Symptoms may develop when patients are exposed to even a mild degree of cold (e.g., a cool breeze, air-conditioning, or a light mist). Following cold exposure, a systemic inflammatory response usually ensues within a few hours. Symptoms include recurrent rash, fever/chills, arthralgia, conjunctivitis, and fatigue. Duration of most flares is <24 hours.8


MWS

MWS has inflammatory symptoms similar to those of FCAS, but they may be more chronic and have random, unknown triggers.2,9 Stress, exercise, or cool temperatures may also be triggers.2,9 Episodes of rash, fever/chills, arthralgia, conjunctivitis, and fatigue can last 24 to 48 hours.2 Patients may develop progressive, sensorineural hearing loss.4,10 MWS poses a risk for reactive amyloidosis (deposition of amyloid fibrils in the kidneys, heart, and other organs),9-11 with renal dysfunction as a potential consequence.4


NOMID

NOMID is the most severe form of CAPS. Diagnosis usually occurs shortly after birth. In addition to having rash, fever/chills, and other symptoms of CAPS, patients with NOMID present with significant disabilities, including optic nerve abnormalities (papilledema), chronic aseptic meningitis, mental impairment, facial malformation, and arthropathy with aberrant ossification (especially in the knees and elbows).1,9


Diagnosis and Treatment

Diagnosing CAPS is often challenging because of the rarity of the syndromes and the overlap of symptoms with certain autoimmune and other diseases.12-14 For example, FCAS may be confused with acquired cold urticaria (ACU), a more common condition. Both demonstrate cold-induced rash; however, in ACU, the rash responds to antihistamines. ACU seldom appears in infancy and often resolves spontaneously within months or years. It also does not present with fever and arthralgia, and episodes usually last less than several hours (unlike several hours to days with FCAS).8,9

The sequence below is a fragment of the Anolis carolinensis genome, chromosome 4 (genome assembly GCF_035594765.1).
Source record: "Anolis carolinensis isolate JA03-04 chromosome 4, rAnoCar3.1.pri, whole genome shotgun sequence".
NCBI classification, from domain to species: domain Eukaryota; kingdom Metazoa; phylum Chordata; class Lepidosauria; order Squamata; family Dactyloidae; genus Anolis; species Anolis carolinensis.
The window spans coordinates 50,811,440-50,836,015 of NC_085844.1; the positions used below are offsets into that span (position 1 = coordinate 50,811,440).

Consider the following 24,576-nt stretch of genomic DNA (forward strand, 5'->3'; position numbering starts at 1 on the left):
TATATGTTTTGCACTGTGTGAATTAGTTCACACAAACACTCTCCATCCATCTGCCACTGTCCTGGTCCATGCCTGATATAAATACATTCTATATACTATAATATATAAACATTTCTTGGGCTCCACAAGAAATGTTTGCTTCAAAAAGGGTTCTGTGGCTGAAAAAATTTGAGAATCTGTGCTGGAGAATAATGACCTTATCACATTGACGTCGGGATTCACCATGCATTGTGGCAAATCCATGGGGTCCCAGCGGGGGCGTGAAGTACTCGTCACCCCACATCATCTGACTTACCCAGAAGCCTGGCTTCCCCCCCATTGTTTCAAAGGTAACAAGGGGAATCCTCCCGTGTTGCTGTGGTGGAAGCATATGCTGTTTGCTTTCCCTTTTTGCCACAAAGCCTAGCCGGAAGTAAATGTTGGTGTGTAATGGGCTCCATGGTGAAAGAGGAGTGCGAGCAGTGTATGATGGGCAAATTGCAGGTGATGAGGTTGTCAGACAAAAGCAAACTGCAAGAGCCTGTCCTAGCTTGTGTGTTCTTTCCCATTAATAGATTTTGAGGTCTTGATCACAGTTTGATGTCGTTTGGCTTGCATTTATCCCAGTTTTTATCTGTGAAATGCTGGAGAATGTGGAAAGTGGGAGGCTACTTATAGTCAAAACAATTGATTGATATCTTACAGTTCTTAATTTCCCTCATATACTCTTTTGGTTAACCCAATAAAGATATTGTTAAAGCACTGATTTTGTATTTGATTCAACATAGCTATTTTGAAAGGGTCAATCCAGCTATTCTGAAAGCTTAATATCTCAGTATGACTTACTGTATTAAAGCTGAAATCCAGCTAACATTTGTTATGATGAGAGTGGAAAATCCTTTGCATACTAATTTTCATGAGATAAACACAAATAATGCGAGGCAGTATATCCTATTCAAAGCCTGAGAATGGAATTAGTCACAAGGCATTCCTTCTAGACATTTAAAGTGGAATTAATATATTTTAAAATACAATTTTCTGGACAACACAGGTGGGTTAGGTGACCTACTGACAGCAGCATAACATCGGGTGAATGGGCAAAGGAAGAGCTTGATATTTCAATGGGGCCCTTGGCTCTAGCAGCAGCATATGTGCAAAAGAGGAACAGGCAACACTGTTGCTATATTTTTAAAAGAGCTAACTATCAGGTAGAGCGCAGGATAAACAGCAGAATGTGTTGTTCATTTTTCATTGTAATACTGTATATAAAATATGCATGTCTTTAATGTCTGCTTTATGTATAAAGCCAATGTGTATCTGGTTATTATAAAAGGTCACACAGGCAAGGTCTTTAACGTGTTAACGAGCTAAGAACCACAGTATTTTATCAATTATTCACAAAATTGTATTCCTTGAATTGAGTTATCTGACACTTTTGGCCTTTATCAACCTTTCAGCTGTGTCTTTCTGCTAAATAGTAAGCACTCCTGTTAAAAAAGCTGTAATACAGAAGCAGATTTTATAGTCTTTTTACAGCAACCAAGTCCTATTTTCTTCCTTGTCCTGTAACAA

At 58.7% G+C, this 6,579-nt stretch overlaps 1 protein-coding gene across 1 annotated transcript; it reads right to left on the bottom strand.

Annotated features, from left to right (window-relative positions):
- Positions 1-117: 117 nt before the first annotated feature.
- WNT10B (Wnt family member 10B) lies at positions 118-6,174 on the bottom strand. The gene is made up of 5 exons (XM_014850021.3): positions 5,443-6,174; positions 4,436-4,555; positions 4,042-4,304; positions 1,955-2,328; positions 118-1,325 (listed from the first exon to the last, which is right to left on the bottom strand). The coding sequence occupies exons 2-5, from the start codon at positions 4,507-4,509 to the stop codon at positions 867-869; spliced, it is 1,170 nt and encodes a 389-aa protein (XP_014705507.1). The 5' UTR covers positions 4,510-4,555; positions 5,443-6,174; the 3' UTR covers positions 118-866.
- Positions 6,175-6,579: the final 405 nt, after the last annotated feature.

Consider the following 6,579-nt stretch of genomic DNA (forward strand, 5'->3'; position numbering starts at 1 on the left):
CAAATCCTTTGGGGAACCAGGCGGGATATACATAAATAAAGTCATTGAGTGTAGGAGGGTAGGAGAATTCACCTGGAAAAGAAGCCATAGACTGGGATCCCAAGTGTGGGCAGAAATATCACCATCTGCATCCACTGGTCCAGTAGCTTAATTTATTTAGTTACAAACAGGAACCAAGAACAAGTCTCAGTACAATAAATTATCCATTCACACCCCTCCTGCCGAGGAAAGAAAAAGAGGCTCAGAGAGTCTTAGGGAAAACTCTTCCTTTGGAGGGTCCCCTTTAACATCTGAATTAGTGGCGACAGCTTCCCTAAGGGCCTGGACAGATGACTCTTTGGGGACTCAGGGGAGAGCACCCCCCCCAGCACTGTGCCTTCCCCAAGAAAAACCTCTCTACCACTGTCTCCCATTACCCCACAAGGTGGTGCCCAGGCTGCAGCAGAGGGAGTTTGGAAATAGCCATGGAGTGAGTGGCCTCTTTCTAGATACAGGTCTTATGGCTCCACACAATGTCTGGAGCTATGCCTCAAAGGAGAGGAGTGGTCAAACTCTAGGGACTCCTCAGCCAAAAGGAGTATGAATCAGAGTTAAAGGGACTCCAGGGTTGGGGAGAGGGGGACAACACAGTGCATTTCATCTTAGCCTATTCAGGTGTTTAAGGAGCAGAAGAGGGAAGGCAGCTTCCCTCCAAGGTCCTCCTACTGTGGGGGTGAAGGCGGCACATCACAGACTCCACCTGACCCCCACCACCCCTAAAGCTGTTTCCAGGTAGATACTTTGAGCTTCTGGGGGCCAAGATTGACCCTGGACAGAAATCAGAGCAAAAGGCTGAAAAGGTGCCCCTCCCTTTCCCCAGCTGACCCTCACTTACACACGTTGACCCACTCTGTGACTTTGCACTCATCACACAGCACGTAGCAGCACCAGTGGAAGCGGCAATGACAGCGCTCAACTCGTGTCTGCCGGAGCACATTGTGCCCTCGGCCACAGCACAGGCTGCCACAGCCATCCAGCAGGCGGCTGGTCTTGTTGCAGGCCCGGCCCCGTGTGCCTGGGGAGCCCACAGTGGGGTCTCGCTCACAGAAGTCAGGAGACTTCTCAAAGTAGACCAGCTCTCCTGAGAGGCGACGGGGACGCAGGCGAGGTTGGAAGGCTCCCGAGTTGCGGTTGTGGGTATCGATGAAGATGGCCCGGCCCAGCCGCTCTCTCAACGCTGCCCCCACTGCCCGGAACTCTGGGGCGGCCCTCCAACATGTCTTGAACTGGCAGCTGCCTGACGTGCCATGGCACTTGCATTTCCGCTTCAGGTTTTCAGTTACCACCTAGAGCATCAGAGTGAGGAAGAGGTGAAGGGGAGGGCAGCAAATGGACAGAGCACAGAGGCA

A number of factors may be considered to help differentiate more common diseases from CAPS:

  • Unlike autoimmune diseases, autoinflammatory diseases (including CAPS) are not associated with high-titer autoantibodies or antigen-specific T cells2
  • The rash in CAPS is composed predominantly of neutrophils and does not respond to antihistamines8,9
  • In CAPS, laboratory tests show polymorphonuclear leukocytosis (white blood cell counts of up to 36,000/mm3 and elevated levels of serum IL-6) during episodes, as well as chronically elevated erythrocyte sedimentation rates and acute-phase reactants (e.g., Serum Amyloid A and C-Reactive Protein)8,13


After ruling out other conditions, including familial Mediterranean fever, hyper-IgD syndrome, and tumor necrosis factor receptor-associated periodic syndrome, clinicians should consider genetic testing to sequence the NLRP3 gene.15 Not all patients with CAPS have a detectable genetic mutation.1

There are FDA-approved therapies to treat the symptoms of FCAS and MWS.9 There is no drug indicated specifically for the treatment of NOMID.


Conclusion

CAPS are a group of rare, inherited, autoinflammatory diseases1 that can best be diagnosed through analysis of family and medical history (including age of primary presentation and frequency/duration of episodes), physical examination, and laboratory and genetic testing.13 Not all patients with CAPS, however, have detectable genetic mutations.1